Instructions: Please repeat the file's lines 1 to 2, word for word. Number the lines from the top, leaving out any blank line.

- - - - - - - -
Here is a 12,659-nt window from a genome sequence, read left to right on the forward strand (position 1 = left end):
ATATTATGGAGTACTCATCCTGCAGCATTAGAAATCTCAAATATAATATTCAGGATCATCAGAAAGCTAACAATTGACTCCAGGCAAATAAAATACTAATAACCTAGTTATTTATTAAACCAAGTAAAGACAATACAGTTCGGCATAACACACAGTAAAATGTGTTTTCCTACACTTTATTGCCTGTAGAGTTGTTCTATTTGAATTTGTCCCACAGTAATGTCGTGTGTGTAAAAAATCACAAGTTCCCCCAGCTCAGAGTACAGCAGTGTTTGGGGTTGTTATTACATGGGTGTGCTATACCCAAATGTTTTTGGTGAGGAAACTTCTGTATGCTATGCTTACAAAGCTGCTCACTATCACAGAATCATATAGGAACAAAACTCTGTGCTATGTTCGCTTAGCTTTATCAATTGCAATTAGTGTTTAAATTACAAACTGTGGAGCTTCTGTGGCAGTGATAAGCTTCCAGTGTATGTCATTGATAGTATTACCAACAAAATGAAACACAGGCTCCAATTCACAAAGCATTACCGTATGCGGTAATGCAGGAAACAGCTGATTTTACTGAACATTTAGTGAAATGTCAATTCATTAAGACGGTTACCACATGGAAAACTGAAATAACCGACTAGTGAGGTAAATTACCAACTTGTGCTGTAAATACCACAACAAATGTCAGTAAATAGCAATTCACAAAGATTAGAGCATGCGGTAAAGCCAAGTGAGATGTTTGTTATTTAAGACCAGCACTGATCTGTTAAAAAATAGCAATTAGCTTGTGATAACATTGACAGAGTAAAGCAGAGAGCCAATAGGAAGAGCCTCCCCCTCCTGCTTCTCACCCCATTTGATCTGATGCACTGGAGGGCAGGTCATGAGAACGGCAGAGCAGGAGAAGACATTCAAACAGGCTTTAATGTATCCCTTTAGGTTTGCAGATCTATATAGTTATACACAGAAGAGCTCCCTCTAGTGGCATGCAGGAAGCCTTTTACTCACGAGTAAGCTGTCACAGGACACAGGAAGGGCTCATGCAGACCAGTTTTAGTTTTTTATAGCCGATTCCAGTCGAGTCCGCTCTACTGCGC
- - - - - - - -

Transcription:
Here is a 12,659-nt window from a genome sequence, read left to right on the forward strand (position 1 = left end):
ATATTATGGAGTACTCATCCTGCAGCATTAGAAATCTCAAATATAATATTCAGGATCATCAGAAAGCTAACAATTGACTCCAGGCAAATAAAATACTAATAACCTAGTTATTTATTAAACCAAGTAAAGACAATACAGTTCGGCATAACACACAGTAAAATGTGTTTTCCTACACTTTATTGCCTGTAGAGTTGTTCTATTTGAATTTGTCCCACAGTAATGTCGTGTGTGTAAAAAATCACAAGTTCCCCCAGCTCAGAGTACAGCAGTGTTTGGGGTTGTTATTACATGGGTGTGCTATACCCAAATGTTTTTGGTGAGGAAACTTCTGTATGCTATGCTTACAAAGCTGCTCACTATCACAGAATCATATAGGAACAAAACTCTGTGCTATGTTCGCTTAGCTTTATCAATTGCAATTAGTGTTTAAATTACAAACTGTGGAGCTTCTGTGGCAGTGATAAGCTTCCAGTGTATGTCATTGATAGTATTACCAACAAAATGAAACACAGGCTCCAATTCACAAAGCATTACCGTATGCGGTAATGCAGGAAACAGCTGATTTTACTGAACATTTAGTGAAATGTCAATTCATTAAGACGGTTACCACATGGAAAACTGAAATAACCGACTAGTGAGGTAAATTACCAACTTGTGCTGTAAATACCACAACAAATGTCAGTAAATAGCAATTCACAAAGATTAGAGCATGCGGTAAAGCCAAGTGAGATGTTTGTTATTTAAGACCAGCACTGATCTGTTAAAAAATAGCAATTAGCTTGTGATAACATTGACAGAGTAAAGCAGAGAGCCAATAGGAAGAGCCTCCCCCTCCTGCTTCTCACCCCATTTGATCTGATGCACTGGAGGGCAGGTCATGAGAACGGCAGAGCAGGAGAAGACATTCAAACAGGCTTTAATGTATCCCTTTAGGTTTGCAGATCTATATAGTTATACACAGAAGAGCTCCCTCTAGTGGCATGCAGGAAGCCTTTTACTCACGAGTAAGCTGTCACAGGACACAGGAAGGGCTCATGCAGACCAGTTTTAGTTTTTTATAGCCGATTCCAGTCGAGTCCGCTCTACTGCGC